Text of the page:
For five days now, photos of a fully planted rooftop garden have been sitting in my camera.  And for almost nine months now, I haven’t written a single garden note.  Certainly, I’ve set a record for “slow food” reporting.  My excuse?  Well, planning and planting the containers in both my own garden (62 containers) and Dinette’s (62 more) has become a full time job, especially with summer temperatures fading in and out since March.  Rooftop arugula was a staple in April and May, even if it wasn’t always noted on the menu.

So what’s in store now?  In three photos, here’s what the garden looked like last Thursday.

Shishito Peppers and 4th of July Tomatoes

The section closest to the outside stairway landing has 32 containers that range in size from 2 to 6 gallons.  The 6 6-gal. containers each hold one 4th of July tomato plant.  The 14 5-gal. containers (closest to the camera) hold 18 Shishito and 2 lemon hot peppers between them (6 containers have 2 Shishitos each–I’m experimenting).  Finally, in between, and therefore hard to see, are 4 2-gal. and 6 3.5-gal. containers filled with myriad basil, parsley,  oregano, rosemary, and arugula plants.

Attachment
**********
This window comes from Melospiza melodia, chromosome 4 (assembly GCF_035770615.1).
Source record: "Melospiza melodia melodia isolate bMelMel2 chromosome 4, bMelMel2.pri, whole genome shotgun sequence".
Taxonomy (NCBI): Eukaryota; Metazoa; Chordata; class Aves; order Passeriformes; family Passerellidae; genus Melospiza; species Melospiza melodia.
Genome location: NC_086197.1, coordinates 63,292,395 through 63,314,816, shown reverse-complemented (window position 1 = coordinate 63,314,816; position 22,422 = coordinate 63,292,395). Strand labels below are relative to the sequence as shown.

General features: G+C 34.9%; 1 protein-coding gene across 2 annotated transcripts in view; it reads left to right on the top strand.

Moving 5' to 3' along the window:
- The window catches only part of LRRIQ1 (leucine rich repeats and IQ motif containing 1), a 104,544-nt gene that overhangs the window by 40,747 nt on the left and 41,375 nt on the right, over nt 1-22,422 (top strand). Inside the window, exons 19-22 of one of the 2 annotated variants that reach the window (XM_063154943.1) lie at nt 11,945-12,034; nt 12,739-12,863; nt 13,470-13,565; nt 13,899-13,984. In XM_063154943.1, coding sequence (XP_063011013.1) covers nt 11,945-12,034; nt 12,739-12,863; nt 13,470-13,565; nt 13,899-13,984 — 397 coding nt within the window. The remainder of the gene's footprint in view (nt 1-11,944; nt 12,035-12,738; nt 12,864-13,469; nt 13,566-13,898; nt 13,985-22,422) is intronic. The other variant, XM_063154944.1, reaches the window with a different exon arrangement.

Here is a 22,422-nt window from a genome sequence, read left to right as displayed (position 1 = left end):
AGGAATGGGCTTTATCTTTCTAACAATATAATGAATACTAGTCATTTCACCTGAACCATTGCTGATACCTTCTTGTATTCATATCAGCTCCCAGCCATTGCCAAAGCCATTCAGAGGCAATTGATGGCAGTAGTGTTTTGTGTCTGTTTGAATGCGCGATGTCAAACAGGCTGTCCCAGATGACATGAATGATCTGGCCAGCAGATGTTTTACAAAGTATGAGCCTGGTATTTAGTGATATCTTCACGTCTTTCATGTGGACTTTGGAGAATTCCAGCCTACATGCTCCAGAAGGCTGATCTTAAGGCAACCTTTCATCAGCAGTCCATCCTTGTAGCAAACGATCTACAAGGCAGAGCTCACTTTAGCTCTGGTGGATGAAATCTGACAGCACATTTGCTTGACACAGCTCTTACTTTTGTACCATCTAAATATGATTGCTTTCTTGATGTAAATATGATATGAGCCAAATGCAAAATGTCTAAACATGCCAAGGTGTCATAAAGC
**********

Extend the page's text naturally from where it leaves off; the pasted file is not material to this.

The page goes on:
Nebraska Wedding Tomatoes and Flowering Arugula

The second section of the garden is devoted to 1 Crnkovic Yugoslavian, 1 Early Girl, and 4 Nebraska Wedding tomatoes in 5-gal containers.  And behind them are 10 smaller 3.5-gal. containers with mostly arugula, sage, and basil.

Early Girl Tomatoes, Figs, and More Herbs

The third section of the garden, eerily close to an edge of the roof with no wall (overlooking Center Avenue), has 5 5-gal. containers with Early Girl tomatoes, 3 6-gal. containers, each with a fig tree, and 6 3.5-gal. containers with arugula and other herbs.  The arugula containers have just been reseeded.  The one gushing with herbs is a combination of marjoram and winter savory, which, like the rosemary, oregano, and thyme, survived the warm winter without any cover.  The fig trees in their containers also survived, but with the help a tarp covering them, laid on their sides gathering heat from the roof.

Any questions?  Send me a comment.  I promise no slow responses.